Google Should Rethink Its Stance on Gender, Race, and Politics
According to the latest statistics, 70% of Google’s staff is male and 61% of the company is white. Additionally, 75% of Google’s leadership are men and a mere 5% of the company is black or Hispanic (not counting mix race). With these statistics, allegations of sexism and racism towards white men are hard to believe.
However, the lawsuit filed by James Damore and David Gudeman contain some disturbing details. For instance, many employees expressed a desire to terminate coworkers who disagreed with them, some even joking that they should rehire them so that they could fire them twice.
What are the Details of the Case?
Certain Google managers keep “block lists” of employees they didn’t want to interact with. Message boards and emails exhibited in the lawsuit show that Google Managers would add employees to the lists partly based on political views. Since Google gives raises, bonuses, and promotions through peer reviews, these block lists would significantly impair an employee’s career path. More importantly, it gives employees the ability to recommend bonuses based on promotion of certain speech against other employees. One peer review praised another employee for “speaking up for googley values and promoting [diversity and inclusion] in the wretched hive of scum and villainy that is [Damore’s Memo].” It’s troubling and legally questionable whether this kind of contempt should be rewarded and therefore encouraged by a professionally traded company.
The most alarming complaint was a message by an employee who said that “40 something white men” were incapable of innovating even if they took credit for innovations. Although the message was clearly sexist, racist, and ageist, Google’s Human Resources Department allegedly refused to take action. The Google employee who had complained about the message asked whether HR would take action if the message had been about women instead of “40 something white men.” The lawsuit claims that HR did not respond to the comparison.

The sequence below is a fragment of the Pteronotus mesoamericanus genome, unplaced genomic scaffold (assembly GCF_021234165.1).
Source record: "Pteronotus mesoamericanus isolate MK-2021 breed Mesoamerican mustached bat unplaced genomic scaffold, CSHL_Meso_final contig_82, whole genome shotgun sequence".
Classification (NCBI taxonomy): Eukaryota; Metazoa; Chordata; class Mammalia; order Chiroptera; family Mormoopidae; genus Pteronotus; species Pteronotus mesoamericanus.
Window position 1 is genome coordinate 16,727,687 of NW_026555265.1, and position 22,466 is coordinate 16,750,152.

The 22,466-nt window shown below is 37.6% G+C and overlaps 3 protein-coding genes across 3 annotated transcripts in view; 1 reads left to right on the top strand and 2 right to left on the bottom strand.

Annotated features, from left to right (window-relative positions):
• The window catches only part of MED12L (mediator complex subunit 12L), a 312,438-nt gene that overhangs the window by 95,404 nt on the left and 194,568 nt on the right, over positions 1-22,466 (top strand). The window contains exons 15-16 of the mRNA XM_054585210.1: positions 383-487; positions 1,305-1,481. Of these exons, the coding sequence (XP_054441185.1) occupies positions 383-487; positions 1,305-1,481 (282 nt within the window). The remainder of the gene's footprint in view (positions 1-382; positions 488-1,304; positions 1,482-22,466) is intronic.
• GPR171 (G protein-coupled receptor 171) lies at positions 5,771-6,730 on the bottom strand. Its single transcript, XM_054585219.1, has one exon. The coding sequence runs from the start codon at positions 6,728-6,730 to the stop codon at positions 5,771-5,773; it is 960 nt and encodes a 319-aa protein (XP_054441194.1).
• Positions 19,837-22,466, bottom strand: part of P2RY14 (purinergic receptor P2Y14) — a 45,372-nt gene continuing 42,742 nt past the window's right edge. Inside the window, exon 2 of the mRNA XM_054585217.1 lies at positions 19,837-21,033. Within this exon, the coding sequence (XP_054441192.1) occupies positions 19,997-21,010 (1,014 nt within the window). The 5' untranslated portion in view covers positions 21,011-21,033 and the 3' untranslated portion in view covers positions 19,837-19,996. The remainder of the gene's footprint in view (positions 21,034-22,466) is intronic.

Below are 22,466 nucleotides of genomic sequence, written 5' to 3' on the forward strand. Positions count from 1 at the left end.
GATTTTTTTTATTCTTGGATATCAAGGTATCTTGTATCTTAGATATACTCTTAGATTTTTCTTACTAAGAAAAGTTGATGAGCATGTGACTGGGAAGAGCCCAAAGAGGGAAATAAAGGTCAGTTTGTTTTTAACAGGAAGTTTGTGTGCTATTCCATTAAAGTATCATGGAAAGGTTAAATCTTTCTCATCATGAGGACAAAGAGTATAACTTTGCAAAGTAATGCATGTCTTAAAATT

Gudeman’s Actions are Something to Keep in Mind
It should be noted that Gudeman’s own words and behavior contributed to some of the hostility towards him. Gudeman wrote about the need for men to protect themselves against bias by women to “protect himself from a system that is highly biased against him.” This conclusion would be highly controversial given data and current stories in the media right now, but Gudeman had a right to believe what he wanted. He went further though, and complained that his co-workers efforts to debate with him were akin to “slave owners would have written for their slaves to help them understand how to interact with their masters.” Obviously, a white man working at a global company making significant amounts of money comparing himself to a slave would anger a lot of people.
Gudeman also took issue with co-workers on other issues. When a Muslim co-worker said she was afraid that the next administration would target Muslims, Gudeman responded by saying: “In the administration of the most pro-Muslim president in history you were targeted just for being a Muslim? Why didn’t you file a civil rights suit? The Justice Department would take your side if it really happened.” Gudeman is ignorant about the Obama administration, since the Justice Department did target mosques during President Obama’s tenure. Gudeman is entitled to believe what he wants to believe, but wantonly dismissing a co-worker’s concerns is “a dick move.”
Aside: The lawsuit names Alex Jones as an influential conservative personality who was blacklisted from visiting Google premises (page 37, Line 150). Alex Jones is a conspiracy theorist who alleges that 9/11 was a government conspiracy and that the Sandy Hook School Shooting was a hoax. If men like Alex Jones are “influential” conservatives, the hostility towards conservatives is understandable.
Separating Racial Bias from Political Bias
Easily the most legally actionable offense is the comment about “40 something white men” stealing innovations from others. The comment was by a Google employee on an internet forum commonly used by Google employees and viewed by Google employees. The comment mentions race (“white”), sex (“men”), and age (“40”). The complaint alleges that Google did nothing even though the comment was clearly hostile towards three different protected classes. If these kinds of comments were frequent and Google turned a blind eye, or worse, encouraged them, Google is liable under the Civil Rights Act for promoting a hostile work environment.